Nathan Martin joins the Department of Music Theory as an assistant professor. Martin received a bachelor of music degree in cello performance from the University of Victoria. He received his PhD in musicology from McGill University in 2009, with the dissertation, "Rameau and Rousseau: Harmony and History in the Age of Reason." Since then, he has published extensively on Rameau, Schubert, Mozart, and other topics, including 13 articles and four book chapters. Martin is the co-editor of a book on musical form, to be published by University of Rochester Press. He has also completed approximately 42,000 words on a book in progress, The Philosophers' Rameau: Music Theory in the Encyclopédie. He won the Society for Music Theory Outstanding Publication Award, a rarity for such a young scholar. Martin was recently a lecturer in music theory at Yale University and has been a postdoctoral fellow in musicology at the Katholieke Universiteit Leuven, a postdoctoral fellow at Harvard University, and a Mellon postdoctoral fellow in music at Columbia University.
Carillonist Tiffany Ng joins the Department of Organ as assistant professor of carillon. Ng earned an MM in organ performance and literature from the Eastman School of Music in 2008, where she studied with William Porter. An energetic proponent of new music, she has commissioned and premiered over a dozen acoustic and electroacoustic works for carillon and for organ, and revived carillon pieces by Kaikhosru Sorabji and Robert Morris. On a fellowship from the Belgian American Educational Foundation, she studied with Geert D'hollander at the Royal Carillon School "Jef Denyn" in Belgium and graduated magna cum laude in 2006. She earned a BA in English and music at Yale, where she managed belfry renovations and preparations for the 2006 congress of the Guild of Carillonneurs in North America. Ng has curated exhibits at the Yale University Collection of Musical Instruments and at the Municipal Museum of Mechelen, Belgium.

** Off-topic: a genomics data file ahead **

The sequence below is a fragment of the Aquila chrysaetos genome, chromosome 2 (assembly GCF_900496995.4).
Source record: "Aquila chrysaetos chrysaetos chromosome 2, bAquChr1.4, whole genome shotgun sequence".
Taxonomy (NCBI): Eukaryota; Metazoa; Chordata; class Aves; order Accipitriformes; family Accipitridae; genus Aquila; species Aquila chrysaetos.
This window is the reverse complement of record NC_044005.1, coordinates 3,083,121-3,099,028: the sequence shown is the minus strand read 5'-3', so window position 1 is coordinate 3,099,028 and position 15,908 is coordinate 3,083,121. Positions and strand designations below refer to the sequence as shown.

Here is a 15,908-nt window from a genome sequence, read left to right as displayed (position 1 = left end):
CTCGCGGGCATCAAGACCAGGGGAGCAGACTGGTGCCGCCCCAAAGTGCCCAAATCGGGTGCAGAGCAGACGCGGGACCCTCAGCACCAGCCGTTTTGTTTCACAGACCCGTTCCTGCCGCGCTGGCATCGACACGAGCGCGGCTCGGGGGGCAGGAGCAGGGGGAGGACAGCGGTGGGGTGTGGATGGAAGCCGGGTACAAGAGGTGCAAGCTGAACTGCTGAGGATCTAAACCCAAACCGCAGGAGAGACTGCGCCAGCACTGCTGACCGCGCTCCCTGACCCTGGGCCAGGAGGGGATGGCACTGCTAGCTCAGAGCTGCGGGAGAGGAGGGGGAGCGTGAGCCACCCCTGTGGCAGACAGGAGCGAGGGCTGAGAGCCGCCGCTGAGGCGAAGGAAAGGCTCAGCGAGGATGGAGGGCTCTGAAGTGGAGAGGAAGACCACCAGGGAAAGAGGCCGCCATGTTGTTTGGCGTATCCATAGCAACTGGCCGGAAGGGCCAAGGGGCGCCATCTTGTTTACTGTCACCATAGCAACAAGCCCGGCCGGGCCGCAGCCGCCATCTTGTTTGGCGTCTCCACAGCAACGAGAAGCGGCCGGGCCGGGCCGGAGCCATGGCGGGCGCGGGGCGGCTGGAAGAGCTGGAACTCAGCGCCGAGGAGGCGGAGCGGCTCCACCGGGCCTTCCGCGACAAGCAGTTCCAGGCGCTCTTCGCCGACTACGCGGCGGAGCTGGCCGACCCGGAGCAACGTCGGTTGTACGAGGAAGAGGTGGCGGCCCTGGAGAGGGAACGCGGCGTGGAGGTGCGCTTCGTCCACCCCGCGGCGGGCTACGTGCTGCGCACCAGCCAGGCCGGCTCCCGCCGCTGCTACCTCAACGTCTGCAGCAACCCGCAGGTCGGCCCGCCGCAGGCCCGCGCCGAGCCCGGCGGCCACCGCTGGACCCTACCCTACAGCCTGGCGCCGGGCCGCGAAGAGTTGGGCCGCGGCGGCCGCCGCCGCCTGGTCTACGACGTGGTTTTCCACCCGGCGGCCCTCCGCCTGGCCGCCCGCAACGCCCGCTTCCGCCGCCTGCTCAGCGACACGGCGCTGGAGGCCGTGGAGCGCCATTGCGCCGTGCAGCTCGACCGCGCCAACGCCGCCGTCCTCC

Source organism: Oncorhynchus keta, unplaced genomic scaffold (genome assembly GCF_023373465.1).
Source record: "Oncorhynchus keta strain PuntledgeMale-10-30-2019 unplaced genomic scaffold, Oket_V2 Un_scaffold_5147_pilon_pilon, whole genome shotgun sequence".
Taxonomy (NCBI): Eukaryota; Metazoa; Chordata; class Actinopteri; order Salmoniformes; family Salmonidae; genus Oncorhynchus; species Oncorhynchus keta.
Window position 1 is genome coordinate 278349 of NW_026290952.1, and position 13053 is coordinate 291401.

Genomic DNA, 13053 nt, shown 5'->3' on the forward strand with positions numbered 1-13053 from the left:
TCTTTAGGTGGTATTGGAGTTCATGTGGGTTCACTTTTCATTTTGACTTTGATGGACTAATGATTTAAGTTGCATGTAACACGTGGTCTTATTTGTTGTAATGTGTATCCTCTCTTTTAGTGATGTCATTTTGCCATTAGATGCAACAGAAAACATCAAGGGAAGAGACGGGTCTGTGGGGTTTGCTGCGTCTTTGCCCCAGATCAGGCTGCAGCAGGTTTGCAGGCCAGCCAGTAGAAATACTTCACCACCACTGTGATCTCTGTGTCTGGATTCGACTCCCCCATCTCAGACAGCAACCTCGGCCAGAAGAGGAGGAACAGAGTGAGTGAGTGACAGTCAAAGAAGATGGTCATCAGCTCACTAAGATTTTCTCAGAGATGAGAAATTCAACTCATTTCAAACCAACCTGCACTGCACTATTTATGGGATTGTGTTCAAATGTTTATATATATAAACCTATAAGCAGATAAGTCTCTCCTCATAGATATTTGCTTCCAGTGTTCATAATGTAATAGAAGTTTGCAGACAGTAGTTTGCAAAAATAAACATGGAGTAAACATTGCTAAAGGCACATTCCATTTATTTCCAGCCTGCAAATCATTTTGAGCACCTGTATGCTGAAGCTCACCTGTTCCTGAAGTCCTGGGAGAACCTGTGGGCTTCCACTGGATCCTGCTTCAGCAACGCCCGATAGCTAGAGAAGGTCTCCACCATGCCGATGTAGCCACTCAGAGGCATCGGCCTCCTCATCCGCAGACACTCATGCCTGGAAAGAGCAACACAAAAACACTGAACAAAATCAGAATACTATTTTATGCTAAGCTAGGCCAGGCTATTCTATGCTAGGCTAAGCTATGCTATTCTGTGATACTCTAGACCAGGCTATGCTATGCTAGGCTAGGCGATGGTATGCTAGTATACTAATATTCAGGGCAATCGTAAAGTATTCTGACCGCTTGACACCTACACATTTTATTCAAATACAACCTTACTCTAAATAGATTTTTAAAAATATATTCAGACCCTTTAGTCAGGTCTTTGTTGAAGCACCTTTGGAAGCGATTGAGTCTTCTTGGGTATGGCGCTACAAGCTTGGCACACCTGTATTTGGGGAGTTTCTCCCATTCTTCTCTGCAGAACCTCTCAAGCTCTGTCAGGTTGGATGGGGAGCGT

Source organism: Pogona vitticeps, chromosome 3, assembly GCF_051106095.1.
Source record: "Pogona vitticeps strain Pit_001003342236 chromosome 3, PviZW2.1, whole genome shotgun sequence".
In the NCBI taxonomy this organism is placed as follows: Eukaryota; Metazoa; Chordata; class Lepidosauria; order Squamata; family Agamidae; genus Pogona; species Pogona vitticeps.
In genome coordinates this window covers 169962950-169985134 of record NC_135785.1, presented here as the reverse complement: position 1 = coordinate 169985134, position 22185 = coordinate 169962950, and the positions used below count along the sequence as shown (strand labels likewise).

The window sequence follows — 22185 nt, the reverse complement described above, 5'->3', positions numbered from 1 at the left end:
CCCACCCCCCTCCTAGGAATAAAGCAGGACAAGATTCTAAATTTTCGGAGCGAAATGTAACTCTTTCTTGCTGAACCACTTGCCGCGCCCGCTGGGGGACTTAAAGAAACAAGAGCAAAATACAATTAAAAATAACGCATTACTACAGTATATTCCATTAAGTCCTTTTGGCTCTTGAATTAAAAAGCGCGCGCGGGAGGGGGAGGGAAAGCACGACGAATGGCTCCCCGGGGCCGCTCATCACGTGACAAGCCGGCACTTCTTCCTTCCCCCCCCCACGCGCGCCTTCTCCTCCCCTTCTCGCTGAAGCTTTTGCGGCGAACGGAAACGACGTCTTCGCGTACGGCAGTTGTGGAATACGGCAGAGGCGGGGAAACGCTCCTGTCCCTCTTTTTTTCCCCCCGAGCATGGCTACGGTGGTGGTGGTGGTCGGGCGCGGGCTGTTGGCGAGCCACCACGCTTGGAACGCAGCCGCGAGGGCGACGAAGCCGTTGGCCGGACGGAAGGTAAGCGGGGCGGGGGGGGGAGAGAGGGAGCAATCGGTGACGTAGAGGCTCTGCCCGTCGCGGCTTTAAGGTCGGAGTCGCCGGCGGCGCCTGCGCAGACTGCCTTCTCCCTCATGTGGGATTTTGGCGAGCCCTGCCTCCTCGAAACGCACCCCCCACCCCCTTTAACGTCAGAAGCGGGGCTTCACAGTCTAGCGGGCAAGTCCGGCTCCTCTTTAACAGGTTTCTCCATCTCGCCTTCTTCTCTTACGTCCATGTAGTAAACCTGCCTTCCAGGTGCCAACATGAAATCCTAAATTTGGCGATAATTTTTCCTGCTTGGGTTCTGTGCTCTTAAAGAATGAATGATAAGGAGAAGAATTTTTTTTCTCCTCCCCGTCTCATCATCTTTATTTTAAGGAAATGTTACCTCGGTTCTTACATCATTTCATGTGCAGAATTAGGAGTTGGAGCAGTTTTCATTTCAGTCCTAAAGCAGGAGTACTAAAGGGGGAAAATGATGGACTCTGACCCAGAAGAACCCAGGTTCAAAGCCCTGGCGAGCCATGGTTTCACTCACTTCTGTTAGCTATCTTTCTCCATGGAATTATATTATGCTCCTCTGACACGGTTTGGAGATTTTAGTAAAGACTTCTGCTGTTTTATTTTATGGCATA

John Pasquale, previously a lecturer in the Department of Conducting, is now an assistant professor as he continues in his roles as director of the Michigan Marching Bands and associate director of bands. Pasquale received the doctor of musical arts degree in conducting from the University of Oklahoma (OU) in 2008. While at OU, he was a conducting associate to the Wind Symphony, Opera Orchestra, "The Pride of Oklahoma" Marching Band, New Century Ensemble, Faculty Composer Concert Series, Symphony Band, Concert Band, and the Weitzenhoffer Family Department of Musical Theatre. In addition, he was an adjunct instructor and graduate teaching assistant within the Music Education Department. He also holds a master of music degree in instrumental conducting from OU and a bachelor of music education degree from Texas Christian University. Pasquale holds the Donald R. Shepherd Chair in Conducting at U-M, serving as associate director of Bands and director of the Michigan Marching and Athletic Bands. In this position, he oversees the athletic band program, is the conductor of the University Band, guest conductor with the Symphony Band, Symphony Band Chamber Winds and Concert Band, and teaches classes in rehearsal techniques and band repertoire. Prior to this appointment, Pasquale served as the assistant director of Bands at U-M.
Scott Pingel, principal bassist of the San Francisco Symphony (SFS), joins the Department of Strings as an associate professor of bass. Pingel has served as tenured principal bassist for the SFS for 10 years and is also an accomplished chamber musician, performing with what is arguably the country's premier chamber organization, the Lincoln Center Chamber Music Society. He earned a bachelor of music degree from the University of Wisconsin-Eau Claire. In 2006, he was a recipient of the University of Wisconsin-Eau Claire Distinguished Alumni Award. He also attended the Manhattan School of Music, and earned a master of music degree in 1999. Pingel subsequently spent two years as a fellow at the New World Symphony, the orchestra founded by Michael Tilson Thomas to help launch the careers of leading young musicians. He has been the recipient of a number of honors for double bassists, including "Best Classical Instrumental Soloist" by Downbeat Magazine Collegiate Music Awards (1997), Whitaker Orchestral Study Fellowship (1981-99), Manhattan School of Music Concerto Competition (second prize, 1999), Pablo Casals Award for Musial Achievement and Human Endeavor (1999), and the American-Austrian Foundation Moy Fellowship (2000).